Digital Literacy Lessons

Digital Literacy Lessons

We live in a digital world; even very young students need to think digitally. These lessons can help them build the skills and dispositions they need to become safe and savvy internet users. Visit the Teaching Tolerance Digital Literacy Framework to see each lesson sorted by skill.

Grades K-2

Choosing Reliable Sources This lesson, part of the Digital Literacy series, addresses the importance of locating and verifying reliable sources when working with online information. This lesson is aimed at a young audience and operates on the assumption that many students in the class are not yet reading and writing independently.

Part of a Community Online This lesson focuses on helping young children learn to participate in different kinds of digital communities. Students will solidify and work on what they know about being part of any community.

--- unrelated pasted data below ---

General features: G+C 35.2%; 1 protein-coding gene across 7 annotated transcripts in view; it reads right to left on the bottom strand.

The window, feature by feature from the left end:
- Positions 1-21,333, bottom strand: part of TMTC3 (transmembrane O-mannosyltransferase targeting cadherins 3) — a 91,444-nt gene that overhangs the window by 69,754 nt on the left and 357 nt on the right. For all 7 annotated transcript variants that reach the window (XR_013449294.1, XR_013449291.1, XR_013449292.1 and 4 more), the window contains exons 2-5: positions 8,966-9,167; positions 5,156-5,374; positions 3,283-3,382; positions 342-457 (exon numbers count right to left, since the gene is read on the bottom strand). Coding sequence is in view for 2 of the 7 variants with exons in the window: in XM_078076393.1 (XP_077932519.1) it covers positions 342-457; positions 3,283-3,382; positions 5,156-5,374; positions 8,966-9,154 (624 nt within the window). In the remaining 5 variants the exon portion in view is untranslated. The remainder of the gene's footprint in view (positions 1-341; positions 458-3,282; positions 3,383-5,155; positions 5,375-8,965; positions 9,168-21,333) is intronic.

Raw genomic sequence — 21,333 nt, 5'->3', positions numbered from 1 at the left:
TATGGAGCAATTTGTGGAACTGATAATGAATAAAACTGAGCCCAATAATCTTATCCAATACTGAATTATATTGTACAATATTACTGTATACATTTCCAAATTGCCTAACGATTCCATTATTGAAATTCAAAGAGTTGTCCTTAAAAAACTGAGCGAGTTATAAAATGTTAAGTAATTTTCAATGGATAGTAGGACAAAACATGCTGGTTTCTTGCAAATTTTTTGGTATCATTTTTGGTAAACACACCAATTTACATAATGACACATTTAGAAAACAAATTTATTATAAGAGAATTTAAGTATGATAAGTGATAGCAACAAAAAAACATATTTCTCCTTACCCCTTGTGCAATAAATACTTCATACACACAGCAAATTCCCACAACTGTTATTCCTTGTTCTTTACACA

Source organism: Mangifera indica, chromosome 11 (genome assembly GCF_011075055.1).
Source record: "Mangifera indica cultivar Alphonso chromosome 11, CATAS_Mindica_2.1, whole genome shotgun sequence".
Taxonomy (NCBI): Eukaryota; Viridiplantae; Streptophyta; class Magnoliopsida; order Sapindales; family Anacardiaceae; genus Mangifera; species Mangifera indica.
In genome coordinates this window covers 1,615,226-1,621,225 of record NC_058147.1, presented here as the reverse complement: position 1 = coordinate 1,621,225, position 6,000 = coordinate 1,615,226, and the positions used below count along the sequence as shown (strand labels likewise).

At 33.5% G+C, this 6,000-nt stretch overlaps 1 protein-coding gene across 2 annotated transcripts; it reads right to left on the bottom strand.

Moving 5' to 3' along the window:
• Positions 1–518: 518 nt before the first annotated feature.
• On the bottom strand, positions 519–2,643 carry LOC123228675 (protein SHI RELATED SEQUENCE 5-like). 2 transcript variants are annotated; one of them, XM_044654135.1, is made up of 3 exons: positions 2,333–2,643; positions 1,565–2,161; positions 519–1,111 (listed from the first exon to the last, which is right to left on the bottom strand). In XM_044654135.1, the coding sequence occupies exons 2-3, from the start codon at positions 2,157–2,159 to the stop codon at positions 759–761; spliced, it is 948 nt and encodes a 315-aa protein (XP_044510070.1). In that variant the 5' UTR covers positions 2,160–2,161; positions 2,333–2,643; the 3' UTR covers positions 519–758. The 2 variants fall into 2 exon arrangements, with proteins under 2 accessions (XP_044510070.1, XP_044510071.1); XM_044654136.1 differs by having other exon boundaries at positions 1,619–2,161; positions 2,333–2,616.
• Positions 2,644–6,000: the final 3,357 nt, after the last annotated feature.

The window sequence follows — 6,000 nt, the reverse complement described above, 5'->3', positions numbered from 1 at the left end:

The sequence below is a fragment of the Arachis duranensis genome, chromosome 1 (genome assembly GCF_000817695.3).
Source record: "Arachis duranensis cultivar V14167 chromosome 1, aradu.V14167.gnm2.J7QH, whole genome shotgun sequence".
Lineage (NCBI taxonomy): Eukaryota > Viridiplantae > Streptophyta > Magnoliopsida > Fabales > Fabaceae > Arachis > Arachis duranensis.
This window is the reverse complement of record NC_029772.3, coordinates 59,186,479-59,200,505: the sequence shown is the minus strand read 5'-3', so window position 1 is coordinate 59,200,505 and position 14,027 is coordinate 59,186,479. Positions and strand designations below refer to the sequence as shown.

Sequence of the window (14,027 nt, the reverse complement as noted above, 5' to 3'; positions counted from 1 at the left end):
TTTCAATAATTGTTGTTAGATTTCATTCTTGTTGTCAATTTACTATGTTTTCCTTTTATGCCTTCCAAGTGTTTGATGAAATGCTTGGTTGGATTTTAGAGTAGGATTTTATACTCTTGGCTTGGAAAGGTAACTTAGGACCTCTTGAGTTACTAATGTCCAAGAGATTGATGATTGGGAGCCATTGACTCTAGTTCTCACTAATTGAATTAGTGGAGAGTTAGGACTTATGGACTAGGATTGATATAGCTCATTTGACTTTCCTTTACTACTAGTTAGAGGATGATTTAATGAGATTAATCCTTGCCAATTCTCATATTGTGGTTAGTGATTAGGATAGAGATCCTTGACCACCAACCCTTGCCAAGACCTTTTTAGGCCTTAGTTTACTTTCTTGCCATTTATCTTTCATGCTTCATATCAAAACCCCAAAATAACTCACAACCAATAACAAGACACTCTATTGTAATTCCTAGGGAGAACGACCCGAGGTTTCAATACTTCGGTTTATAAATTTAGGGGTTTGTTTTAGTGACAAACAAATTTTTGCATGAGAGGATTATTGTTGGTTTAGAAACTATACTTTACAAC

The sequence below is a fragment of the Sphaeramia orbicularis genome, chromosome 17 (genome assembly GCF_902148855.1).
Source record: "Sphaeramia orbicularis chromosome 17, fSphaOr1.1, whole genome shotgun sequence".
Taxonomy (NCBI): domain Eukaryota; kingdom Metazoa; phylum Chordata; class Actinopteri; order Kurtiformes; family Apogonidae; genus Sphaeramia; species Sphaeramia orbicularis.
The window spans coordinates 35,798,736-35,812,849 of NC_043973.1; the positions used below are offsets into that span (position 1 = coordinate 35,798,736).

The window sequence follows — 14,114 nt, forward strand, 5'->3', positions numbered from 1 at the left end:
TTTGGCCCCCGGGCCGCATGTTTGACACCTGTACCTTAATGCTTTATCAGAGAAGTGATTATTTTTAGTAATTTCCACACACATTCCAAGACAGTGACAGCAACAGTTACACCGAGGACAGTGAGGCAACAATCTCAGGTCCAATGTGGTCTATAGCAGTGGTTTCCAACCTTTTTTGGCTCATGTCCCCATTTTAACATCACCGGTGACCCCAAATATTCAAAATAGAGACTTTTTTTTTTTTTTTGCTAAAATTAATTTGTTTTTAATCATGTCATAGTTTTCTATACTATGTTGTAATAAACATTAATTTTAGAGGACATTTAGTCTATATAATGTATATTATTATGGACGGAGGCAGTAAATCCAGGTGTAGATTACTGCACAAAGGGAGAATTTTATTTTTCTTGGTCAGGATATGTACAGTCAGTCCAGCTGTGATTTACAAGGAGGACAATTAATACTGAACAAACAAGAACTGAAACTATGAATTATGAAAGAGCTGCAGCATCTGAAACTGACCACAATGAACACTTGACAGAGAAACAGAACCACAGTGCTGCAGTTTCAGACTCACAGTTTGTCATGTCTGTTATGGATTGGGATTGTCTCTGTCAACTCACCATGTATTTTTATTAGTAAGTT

Advertisements and You This lesson starts by showing children some of the kinds of advertisements they might run into online and helping them analyze these ads with a critical eye.

 

Grades 3-5

Evaluating Reliable Sources This lesson, part of the Digital Literacy series, addresses the importance of locating and verifying reliable sources when working with online information.